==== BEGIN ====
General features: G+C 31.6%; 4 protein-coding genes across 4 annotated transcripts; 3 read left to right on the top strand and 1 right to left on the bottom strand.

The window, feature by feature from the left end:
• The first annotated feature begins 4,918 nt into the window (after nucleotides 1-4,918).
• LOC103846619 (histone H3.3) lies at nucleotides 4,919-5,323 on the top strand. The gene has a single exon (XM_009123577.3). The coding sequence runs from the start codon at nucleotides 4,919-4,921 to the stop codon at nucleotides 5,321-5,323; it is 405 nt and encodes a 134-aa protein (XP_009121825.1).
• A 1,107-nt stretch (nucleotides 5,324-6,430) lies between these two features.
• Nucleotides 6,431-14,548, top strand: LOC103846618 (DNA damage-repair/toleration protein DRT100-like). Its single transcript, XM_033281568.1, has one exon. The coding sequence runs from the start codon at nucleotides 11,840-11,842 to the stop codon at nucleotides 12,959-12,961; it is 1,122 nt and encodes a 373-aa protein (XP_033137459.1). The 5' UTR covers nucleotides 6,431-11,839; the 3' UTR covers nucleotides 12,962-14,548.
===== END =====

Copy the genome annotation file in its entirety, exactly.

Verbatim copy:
General features: G+C 31.6%; 4 protein-coding genes across 4 annotated transcripts; 3 read left to right on the top strand and 1 right to left on the bottom strand.

The window, feature by feature from the left end:
• The first annotated feature begins 4,918 nt into the window (after nucleotides 1-4,918).
• LOC103846619 (histone H3.3) lies at nucleotides 4,919-5,323 on the top strand. The gene has a single exon (XM_009123577.3). The coding sequence runs from the start codon at nucleotides 4,919-4,921 to the stop codon at nucleotides 5,321-5,323; it is 405 nt and encodes a 134-aa protein (XP_009121825.1).
• A 1,107-nt stretch (nucleotides 5,324-6,430) lies between these two features.
• Nucleotides 6,431-14,548, top strand: LOC103846618 (DNA damage-repair/toleration protein DRT100-like). Its single transcript, XM_033281568.1, has one exon. The coding sequence runs from the start codon at nucleotides 11,840-11,842 to the stop codon at nucleotides 12,959-12,961; it is 1,122 nt and encodes a 373-aa protein (XP_033137459.1). The 5' UTR covers nucleotides 6,431-11,839; the 3' UTR covers nucleotides 12,962-14,548.